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Math Help - Implicit differentiation

  1. #1
    Junior Member arcticreaver's Avatar
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    Implicit differentiation

    Hello,

    i have a problem

    x^2y^3+2y=6 solve using implicit differentiation.

    so am i suppose to take the derivative first?

    which would be 3x^2y^2+2xy^3-2=0?
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  2. #2
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    Re: Implicit differentiation

    Hey arcticreaver.

    What exactly are you trying to solve?
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  3. #3
    Junior Member arcticreaver's Avatar
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    Re: Implicit differentiation

    oh sorry, find dy/dx using implicit differentiation
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  4. #4
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    Re: Implicit differentiation

    Ok that makes more sense.

    Remember two rules: d/dx f(x) = f'(x) and d/dx f(u(x)) = u'(x)*f'(u(x)) (let u(x) = y). The rest includes the product, quotient and power rules.
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  5. #5
    Junior Member arcticreaver's Avatar
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    Re: Implicit differentiation

    can anyone work out the problem?
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  6. #6
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    Re: Implicit differentiation

    Quote Originally Posted by arcticreaver View Post
    can anyone work out the problem?
    Yes we can. The question is, can you? That's the whole point of the site, to give you guidance so that YOU can solve your problems.

    If the answer to that question is no, then what have you tried and where are you stuck?
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  7. #7
    MHF Contributor MarkFL's Avatar
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    Re: Implicit differentiation

    We are given the implicit relationship:

    x^2y^3+2y=6

    Now, using the product and chain rules, we find:

    x^2\left(3y^2\frac{dy}{dx} \right)+2x(y^3)+2\frac{dy}{dx}=0

    Now, solve for \frac{dy}{dx}
    Last edited by MarkFL; October 11th 2012 at 08:43 AM.
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  8. #8
    Junior Member arcticreaver's Avatar
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    Re: Implicit differentiation

    thanks for writing that out MarkFL2.

    dy/dx = -2/ x^2(6y^2)+2xy^3?
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  9. #9
    MHF Contributor MarkFL's Avatar
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    Re: Implicit differentiation

    That's incorrect...in general you want to arrange with the terms having dy/dx as a factor on one side and the other terms on the other. Then factor out dy/dx, and divide through by the other factor to isolate dy/dx. Give this another try...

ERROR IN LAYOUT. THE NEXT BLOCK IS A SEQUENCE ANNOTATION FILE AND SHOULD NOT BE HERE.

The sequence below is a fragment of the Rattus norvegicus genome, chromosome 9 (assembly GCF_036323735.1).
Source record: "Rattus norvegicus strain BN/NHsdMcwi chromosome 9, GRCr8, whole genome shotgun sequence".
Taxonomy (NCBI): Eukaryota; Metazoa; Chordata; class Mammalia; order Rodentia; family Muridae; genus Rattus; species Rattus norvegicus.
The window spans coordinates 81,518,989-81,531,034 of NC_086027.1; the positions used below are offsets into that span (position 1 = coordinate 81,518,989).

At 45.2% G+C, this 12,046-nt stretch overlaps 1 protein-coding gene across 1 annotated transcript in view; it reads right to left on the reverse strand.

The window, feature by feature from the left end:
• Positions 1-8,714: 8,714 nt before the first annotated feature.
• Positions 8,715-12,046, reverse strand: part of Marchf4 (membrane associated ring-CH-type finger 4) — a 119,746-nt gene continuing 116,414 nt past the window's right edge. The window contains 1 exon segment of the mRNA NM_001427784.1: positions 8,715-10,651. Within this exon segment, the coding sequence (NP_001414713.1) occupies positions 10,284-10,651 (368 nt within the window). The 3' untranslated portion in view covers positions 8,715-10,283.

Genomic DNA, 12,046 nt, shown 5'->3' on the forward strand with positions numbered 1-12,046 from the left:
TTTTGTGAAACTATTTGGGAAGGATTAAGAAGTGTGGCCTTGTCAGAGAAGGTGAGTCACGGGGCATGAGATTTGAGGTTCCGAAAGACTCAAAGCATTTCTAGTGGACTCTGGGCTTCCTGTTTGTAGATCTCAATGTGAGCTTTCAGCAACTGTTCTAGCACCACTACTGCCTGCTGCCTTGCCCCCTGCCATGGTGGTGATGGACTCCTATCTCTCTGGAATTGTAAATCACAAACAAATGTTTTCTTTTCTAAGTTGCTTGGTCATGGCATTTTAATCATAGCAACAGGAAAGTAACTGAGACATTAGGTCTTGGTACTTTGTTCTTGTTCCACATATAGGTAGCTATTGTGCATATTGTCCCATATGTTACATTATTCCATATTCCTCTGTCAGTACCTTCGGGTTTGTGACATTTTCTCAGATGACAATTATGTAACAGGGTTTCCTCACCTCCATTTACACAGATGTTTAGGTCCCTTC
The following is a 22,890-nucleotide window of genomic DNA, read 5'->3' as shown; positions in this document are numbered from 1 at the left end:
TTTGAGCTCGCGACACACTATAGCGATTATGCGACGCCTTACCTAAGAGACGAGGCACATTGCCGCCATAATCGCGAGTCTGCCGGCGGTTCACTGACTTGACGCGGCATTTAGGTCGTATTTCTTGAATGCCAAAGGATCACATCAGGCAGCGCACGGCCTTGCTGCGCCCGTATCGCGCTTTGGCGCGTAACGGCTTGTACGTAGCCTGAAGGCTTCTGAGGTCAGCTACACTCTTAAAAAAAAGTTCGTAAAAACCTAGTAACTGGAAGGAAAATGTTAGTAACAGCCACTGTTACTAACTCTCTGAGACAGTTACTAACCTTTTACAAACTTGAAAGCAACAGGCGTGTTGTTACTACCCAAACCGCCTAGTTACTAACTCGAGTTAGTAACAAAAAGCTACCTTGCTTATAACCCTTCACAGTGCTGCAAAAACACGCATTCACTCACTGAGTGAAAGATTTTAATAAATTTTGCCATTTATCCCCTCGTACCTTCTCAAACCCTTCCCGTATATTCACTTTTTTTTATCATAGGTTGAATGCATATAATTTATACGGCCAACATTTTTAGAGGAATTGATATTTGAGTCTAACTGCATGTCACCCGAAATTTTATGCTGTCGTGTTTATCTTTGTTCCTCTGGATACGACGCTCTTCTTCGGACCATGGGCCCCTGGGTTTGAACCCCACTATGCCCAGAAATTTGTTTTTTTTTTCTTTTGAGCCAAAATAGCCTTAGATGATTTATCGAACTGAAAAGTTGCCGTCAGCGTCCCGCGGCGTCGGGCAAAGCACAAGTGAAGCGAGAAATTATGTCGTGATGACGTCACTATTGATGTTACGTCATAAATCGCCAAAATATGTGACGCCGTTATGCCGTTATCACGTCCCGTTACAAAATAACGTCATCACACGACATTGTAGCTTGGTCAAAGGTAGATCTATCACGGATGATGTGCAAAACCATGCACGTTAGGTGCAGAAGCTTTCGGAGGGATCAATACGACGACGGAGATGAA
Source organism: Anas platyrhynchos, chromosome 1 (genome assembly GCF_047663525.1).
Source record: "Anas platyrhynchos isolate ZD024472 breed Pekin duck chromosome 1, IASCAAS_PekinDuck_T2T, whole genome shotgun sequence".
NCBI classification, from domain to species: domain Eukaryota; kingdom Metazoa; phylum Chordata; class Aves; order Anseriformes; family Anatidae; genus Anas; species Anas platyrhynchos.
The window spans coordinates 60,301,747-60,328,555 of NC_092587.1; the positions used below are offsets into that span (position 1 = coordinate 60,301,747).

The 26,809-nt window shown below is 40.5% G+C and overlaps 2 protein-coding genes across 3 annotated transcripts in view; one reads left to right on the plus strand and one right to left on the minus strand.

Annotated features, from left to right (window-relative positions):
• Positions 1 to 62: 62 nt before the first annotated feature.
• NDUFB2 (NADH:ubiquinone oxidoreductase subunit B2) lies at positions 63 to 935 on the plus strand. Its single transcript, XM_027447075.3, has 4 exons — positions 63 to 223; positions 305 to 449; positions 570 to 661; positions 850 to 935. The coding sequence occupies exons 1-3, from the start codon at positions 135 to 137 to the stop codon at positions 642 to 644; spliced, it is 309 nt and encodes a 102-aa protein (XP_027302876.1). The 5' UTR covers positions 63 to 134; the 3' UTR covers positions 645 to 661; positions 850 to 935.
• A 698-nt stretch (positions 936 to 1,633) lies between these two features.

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  10. #10
    Junior Member arcticreaver's Avatar
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    Re: Implicit differentiation

    okay so if i am understanding this correctly, it would be - x^2(6y^2)+2 / 2x(y^3)?
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  11. #11
    MHF Contributor MarkFL's Avatar
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    Re: Implicit differentiation

    Let's go back to:

    x^2\left(3y^2\frac{dy}{dx} \right)+2x(y^3)+2\frac{dy}{dx}=0

    Clean this up some:

    3x^2y^2\frac{dy}{dx}+2xy^3+2\frac{dy}{dx}=0

    Arrange with dy/dx terms on the left, all else on the right:

    3x^2y^2\frac{dy}{dx}+2\frac{dy}{dx}=-2xy^3

    Factor out dy/dx on the left side:

    \frac{dy}{dx}(3x^2y^2+2)=-2xy^3

    Divide through by 3x^2y^2+2

    \frac{dy}{dx}=-\frac{2xy^3}{3x^2y^2+2}
    Last edited by MarkFL; October 11th 2012 at 08:45 AM.
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  12. #12
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    Re: Implicit differentiation

    Just in case a picture helps (and otherwise to correct a small slip/typo, in Mark's differentiation of y^3)...



    ... where (key in spoiler) ...

    Spoiler:


    ... is the chain rule. Straight continuous lines differentiate downwards (integrate up) with respect to the main variable (in this case x), and the straight dashed line similarly but with respect to the dashed balloon expression (the inner function of the composite which is subject to the chain rule).

    But this is wrapped inside the legs-uncrossed version of...



    ... the product rule, where, again, straight continuous lines are differentiating downwards with respect to x.


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